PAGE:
In both embodiments above, there are just two transmitting and receiving modules in each wireless station, but wireless stations with three or more transmitting and receiving modules are also contemplated. Different wireless stations may have different numbers of transmitting and receiving modules. The channel assigned to each transmitting and receiving module is still fixed. The channel used by each transmitting and receiving module in a wireless station may be permanently assigned at the time of installation, from a selection of three or more channels.
The arrangement of wireless stations is not limited to the rectilinear and hexagonal lattices shown in the preceding embodiments. Other arrangements are also possible.
Those skilled in the art will recognize that further variations are possible within the scope of the invention, which is defined in the appended claims.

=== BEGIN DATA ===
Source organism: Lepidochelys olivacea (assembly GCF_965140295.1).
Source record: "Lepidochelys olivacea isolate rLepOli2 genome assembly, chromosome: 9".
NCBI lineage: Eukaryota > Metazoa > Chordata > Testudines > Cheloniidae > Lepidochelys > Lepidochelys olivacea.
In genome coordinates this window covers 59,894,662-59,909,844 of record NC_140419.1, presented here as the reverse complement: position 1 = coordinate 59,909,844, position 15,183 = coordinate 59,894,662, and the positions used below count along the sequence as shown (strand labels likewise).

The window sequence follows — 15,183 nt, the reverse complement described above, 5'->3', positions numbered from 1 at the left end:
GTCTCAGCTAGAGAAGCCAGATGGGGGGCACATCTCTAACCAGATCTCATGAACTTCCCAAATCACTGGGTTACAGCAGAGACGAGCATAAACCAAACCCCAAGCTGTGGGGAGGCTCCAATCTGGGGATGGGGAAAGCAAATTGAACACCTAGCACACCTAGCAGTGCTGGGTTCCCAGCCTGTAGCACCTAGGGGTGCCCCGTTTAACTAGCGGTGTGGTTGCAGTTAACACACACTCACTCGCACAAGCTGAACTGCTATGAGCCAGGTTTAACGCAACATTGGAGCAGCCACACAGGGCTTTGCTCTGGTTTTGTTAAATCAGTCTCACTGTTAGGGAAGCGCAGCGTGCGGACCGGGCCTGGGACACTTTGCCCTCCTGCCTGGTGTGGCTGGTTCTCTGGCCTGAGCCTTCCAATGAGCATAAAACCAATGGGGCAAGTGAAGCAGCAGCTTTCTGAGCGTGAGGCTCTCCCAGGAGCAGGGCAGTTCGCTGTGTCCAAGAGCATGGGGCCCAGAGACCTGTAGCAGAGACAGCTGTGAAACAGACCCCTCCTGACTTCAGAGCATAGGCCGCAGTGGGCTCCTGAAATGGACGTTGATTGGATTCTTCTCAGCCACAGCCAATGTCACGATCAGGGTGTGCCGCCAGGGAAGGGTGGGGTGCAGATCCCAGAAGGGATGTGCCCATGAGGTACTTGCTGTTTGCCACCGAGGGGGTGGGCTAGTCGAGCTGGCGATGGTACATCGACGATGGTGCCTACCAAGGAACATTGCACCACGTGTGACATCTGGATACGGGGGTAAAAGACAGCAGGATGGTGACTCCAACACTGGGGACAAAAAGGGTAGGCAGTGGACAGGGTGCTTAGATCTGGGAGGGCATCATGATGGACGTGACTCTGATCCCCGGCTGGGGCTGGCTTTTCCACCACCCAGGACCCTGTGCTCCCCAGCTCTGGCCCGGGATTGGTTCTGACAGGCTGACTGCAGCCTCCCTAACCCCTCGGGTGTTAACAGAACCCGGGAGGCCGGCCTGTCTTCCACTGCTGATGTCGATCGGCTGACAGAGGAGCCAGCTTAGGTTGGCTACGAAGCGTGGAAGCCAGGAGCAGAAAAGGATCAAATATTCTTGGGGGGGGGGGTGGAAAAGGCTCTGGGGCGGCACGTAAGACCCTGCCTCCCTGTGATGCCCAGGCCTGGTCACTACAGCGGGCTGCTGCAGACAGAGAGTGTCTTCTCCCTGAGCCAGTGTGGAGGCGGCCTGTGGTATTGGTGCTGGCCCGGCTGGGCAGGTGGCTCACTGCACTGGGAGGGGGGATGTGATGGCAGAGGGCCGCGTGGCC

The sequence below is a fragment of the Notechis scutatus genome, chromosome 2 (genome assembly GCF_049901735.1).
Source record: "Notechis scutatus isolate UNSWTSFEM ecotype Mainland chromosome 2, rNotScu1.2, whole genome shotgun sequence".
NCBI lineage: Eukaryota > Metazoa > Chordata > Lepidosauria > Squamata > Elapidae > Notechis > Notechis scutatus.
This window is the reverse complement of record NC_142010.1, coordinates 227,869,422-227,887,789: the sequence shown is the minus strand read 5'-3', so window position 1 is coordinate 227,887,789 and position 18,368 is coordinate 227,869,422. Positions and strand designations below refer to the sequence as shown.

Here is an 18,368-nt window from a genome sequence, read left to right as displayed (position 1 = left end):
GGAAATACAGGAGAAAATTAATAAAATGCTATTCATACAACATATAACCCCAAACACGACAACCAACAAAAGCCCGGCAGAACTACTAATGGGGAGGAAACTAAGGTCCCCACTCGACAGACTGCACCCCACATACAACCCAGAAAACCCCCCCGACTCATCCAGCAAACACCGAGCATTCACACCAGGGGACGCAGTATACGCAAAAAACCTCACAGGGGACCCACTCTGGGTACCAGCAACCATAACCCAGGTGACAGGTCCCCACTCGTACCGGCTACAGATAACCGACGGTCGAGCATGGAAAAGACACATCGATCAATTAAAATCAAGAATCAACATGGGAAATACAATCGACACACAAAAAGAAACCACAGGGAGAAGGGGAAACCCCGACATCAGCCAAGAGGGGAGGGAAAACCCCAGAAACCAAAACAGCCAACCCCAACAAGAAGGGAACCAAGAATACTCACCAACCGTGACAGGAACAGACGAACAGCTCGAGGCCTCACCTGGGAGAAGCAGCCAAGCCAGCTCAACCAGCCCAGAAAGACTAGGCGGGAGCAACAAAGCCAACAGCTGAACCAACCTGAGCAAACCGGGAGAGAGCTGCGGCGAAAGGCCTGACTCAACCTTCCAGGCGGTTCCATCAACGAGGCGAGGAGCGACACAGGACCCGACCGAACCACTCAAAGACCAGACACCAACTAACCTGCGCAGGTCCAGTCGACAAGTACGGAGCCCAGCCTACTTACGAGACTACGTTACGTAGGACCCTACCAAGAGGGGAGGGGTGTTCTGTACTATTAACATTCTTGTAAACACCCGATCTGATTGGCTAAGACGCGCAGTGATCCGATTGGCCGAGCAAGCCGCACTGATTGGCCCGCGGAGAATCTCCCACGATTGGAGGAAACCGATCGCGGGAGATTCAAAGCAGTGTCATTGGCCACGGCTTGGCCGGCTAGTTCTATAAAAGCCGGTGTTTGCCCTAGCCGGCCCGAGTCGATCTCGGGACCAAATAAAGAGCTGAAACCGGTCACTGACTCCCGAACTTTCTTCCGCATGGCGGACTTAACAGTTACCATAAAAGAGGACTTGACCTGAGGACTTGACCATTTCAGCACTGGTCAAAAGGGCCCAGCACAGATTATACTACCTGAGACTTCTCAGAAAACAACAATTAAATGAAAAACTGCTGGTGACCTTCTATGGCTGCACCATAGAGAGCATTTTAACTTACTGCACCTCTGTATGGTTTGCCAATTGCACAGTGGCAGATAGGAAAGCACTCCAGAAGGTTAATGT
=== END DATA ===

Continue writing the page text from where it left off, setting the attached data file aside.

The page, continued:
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|U.S. Classification||370/334, 370/310|
|International Classification||H04L12/801, H04L12/911, H04W92/20, H04W88/04, H04W72/02, H04W84/18|
|Cooperative Classification||B65D71/36, H04W88/06, H04W84/18, H04W72/02|
|European Classification||H04W72/02, B65D71/36|
|Nov 28, 2005||AS||Assignment|
Owner name: OKI ELECTRIC INDUSTRY CO. LTD., JAPAN
Free format text: ASSIGNMENT OF ASSIGNORS INTEREST;ASSIGNOR:KADO, YOUITI;REEL/FRAME:023347/0699
Effective date: 20051110
|Oct 8, 2009||AS||Assignment|
Owner name: OKI ELECTRIC INDUSTRY CO., LTD., JAPAN
Free format text: CORRECTIVE ASSIGNMENT TO CORRECT THE ASSINEE S NAME BY INSERTING A COMMA, PREVIOUSLY RECORDED ON REEL 023347 FRAME 0699;ASSIGNOR:KADO, YOUITI;REEL/FRAME:023434/0544
Effective date: 20051110
|Nov 23, 2010||CC||Certificate of correction|
|Aug 30, 2013||REMI||Maintenance fee reminder mailed|
|Jan 19, 2014||LAPS||Lapse for failure to pay maintenance fees|
|Mar 11, 2014||FP||Expired due to failure to pay maintenance fee|
Effective date: 20140119